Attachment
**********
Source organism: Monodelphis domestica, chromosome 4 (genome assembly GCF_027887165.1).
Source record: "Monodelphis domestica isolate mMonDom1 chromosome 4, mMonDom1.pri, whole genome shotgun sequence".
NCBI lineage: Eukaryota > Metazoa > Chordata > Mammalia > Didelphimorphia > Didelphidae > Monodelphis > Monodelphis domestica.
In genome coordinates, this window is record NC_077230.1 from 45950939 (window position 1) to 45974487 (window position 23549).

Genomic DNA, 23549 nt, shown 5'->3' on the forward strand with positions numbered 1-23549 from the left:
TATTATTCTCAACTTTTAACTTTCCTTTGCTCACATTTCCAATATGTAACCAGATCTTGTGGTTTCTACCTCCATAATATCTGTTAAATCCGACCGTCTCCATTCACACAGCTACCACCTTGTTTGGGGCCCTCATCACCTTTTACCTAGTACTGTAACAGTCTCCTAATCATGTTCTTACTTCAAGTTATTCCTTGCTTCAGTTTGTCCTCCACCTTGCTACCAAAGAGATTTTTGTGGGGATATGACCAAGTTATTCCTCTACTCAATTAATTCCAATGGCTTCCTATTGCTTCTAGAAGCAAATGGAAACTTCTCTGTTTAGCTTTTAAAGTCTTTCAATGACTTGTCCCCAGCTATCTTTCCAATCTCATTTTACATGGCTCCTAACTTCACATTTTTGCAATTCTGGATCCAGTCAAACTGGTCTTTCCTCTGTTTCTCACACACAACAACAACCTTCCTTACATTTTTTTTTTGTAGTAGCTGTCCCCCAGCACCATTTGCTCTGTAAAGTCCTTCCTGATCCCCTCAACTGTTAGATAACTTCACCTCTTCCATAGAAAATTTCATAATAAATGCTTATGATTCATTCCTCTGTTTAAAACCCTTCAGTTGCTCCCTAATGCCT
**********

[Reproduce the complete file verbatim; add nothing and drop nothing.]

Source organism: Monodelphis domestica, chromosome 4 (genome assembly GCF_027887165.1).
Source record: "Monodelphis domestica isolate mMonDom1 chromosome 4, mMonDom1.pri, whole genome shotgun sequence".
NCBI lineage: Eukaryota > Metazoa > Chordata > Mammalia > Didelphimorphia > Didelphidae > Monodelphis > Monodelphis domestica.
In genome coordinates, this window is record NC_077230.1 from 45950939 (window position 1) to 45974487 (window position 23549).

Genomic DNA, 23549 nt, shown 5'->3' on the forward strand with positions numbered 1-23549 from the left:
TATTATTCTCAACTTTTAACTTTCCTTTGCTCACATTTCCAATATGTAACCAGATCTTGTGGTTTCTACCTCCATAATATCTGTTAAATCCGACCGTCTCCATTCACACAGCTACCACCTTGTTTGGGGCCCTCATCACCTTTTACCTAGTACTGTAACAGTCTCCTAATCATGTTCTTACTTCAAGTTATTCCTTGCTTCAGTTTGTCCTCCACCTTGCTACCAAAGAGATTTTTGTGGGGATATGACCAAGTTATTCCTCTACTCAATTAATTCCAATGGCTTCCTATTGCTTCTAGAAGCAAATGGAAACTTCTCTGTTTAGCTTTTAAAGTCTTTCAATGACTTGTCCCCAGCTATCTTTCCAATCTCATTTTACATGGCTCCTAACTTCACATTTTTGCAATTCTGGATCCAGTCAAACTGGTCTTTCCTCTGTTTCTCACACACAACAACAACCTTCCTTACATTTTTTTTTTGTAGTAGCTGTCCCCCAGCACCATTTGCTCTGTAAAGTCCTTCCTGATCCCCTCAACTGTTAGATAACTTCACCTCTTCCATAGAAAATTTCATAATAAATGCTTATGATTCATTCCTCTGTTTAAAACCCTTCAGTTGCTCCCTAATGCCT